As shareholders pressure corporate boards to address animal cruelty in their supply chains and the United Nations issues its first resolution devoted exclusively to animal welfare, animal welfare investing has new ground to emerge as a key focus within ESG. Add to that the growing market for plant- and cell-based meats, and ESG-minded investors are finding increasing avenues to support animal welfare and cruelty-free investing.
Animal Welfare Links to Sustainable Development
Recognizing the importance of animals to sustainable development, the UN’s March 2022 resolution incorporates animal welfare into the organization’s Sustainable Development Goals. The result of the efforts of numerous nonprofit organizations, the resolution is an official acknowledgment of the link between animal suffering and environmental harm.
Climate change adversely impacts livestock production, both directly through higher temperatures affecting productivity and mortality and indirectly via effects on ecosystems, species distribution, and diseases. In turn, intensive livestock production impacts the environment through its greenhouse gas emissions as well as land and water use. Given this interplay, supporting sustainable policies and legal frameworks to manage livestock production is crucial as the world continues to increase its consumption of animal protein.
another central concern of animal welfare advocates is the exploitation of animals in the global food supply chain.
Investor Concerns for Animals Prompt Corporate Conflict
In addition to the impact of animals on sustainable development, another central concern of animal welfare advocates is the exploitation of animals in the global food supply chain, exemplified by practices that involve killing thousands of “non-target” animals in commercial fishing or housing livestock in cramped, dirty cages. As animal welfare advocates raise awareness of such activities, some investors look to public companies to address animal welfare and cruelty concerns.
For example, billionaire Carl Icahn attempted in June to establish two board members at McDonald’s to revise the company’s animal welfare policies. In doing so, he criticized the company’s use of “gestation crates”—small crates for pregnant sows which generally prohibit the animal from moving—for pigs in its supply chain.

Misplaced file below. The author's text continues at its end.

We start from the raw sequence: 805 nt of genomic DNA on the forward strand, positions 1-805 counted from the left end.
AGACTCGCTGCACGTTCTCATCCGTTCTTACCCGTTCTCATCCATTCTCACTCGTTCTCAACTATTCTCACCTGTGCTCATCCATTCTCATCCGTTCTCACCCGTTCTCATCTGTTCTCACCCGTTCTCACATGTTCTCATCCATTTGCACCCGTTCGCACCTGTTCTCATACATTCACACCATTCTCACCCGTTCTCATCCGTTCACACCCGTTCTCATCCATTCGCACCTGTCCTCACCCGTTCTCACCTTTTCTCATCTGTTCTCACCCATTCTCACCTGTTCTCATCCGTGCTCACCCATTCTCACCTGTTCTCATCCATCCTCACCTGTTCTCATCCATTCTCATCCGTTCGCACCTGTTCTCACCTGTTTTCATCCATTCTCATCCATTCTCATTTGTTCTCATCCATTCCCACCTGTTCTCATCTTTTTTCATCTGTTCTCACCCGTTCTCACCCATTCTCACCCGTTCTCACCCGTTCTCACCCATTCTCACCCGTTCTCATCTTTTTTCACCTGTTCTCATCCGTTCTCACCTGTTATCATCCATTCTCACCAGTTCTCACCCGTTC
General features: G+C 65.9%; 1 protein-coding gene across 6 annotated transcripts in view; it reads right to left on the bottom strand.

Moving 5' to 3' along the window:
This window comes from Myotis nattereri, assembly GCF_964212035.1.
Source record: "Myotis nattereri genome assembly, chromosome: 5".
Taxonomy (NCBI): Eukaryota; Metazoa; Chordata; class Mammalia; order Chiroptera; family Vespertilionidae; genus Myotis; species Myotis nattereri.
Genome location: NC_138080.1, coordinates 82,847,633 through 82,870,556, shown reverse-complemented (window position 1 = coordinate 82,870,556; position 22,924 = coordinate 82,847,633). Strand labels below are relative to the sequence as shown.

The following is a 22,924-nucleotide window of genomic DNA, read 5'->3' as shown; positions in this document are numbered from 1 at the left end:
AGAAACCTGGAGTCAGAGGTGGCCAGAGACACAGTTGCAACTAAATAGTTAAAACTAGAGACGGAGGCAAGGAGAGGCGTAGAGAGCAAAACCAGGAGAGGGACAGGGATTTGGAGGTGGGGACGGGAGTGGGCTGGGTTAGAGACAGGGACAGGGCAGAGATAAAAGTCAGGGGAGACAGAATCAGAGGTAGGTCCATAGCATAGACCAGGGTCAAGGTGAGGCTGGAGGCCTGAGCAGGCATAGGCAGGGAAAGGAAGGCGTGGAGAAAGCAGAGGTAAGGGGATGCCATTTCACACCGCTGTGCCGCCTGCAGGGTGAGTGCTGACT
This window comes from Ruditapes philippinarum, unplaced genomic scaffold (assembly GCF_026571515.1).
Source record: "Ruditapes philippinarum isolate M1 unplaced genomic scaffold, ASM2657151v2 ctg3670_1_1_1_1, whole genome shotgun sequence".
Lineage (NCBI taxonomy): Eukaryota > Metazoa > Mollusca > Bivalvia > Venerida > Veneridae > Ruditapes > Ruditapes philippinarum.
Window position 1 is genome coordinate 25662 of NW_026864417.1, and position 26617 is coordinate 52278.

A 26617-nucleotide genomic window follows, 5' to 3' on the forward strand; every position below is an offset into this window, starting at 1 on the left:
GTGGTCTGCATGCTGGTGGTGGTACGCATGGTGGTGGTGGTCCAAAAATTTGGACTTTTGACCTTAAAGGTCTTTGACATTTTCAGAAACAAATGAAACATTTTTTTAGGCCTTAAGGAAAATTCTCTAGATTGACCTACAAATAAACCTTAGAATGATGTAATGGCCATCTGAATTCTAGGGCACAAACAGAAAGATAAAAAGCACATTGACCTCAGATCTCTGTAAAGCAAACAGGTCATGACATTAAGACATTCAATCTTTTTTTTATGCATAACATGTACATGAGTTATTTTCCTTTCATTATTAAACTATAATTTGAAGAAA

Similarly, the Humane Society of the United States put forward a shareholder proposal for inclusion in Wendy’s proxy materials to request that Wendy’s either confirm gestation crates “will be eliminated from its North American supply by the end of 2022” or disclose the use of gestation crates in its pork supply chain. Wendy’s moved to block the move with the SEC, but the regulator denied its request, and the proposal will go up for shareholder vote.
Cruelty-Free Investing and Animal Welfare Find Support
Investors can support animal welfare by investing in companies that adopt sustainable practices and urging additional companies to improve their sustainability practices surrounding animals in their supply chains.
Another approach to reducing the effects of intensive livestock production on the environment and minimizing the inhumane treatment of animals is to remove animals from the supply chain altogether. Supporting the development of plant- and cell-based food production can help reduce land and water use, pesticides and antibiotics, and the overall number of animals in the food production system.
Animal welfare investing ranges as widely as investment funds designed for animal rights advocates and nonprofit organizations that support change on the ground. For instance, cruelty-free investing involves seeking out investments in companies that do not test cosmetics, toiletries, and other household products on animals. Whichever approach an investor takes, supporting animal welfare not only benefits animals but makes a wider impact on people and the planet.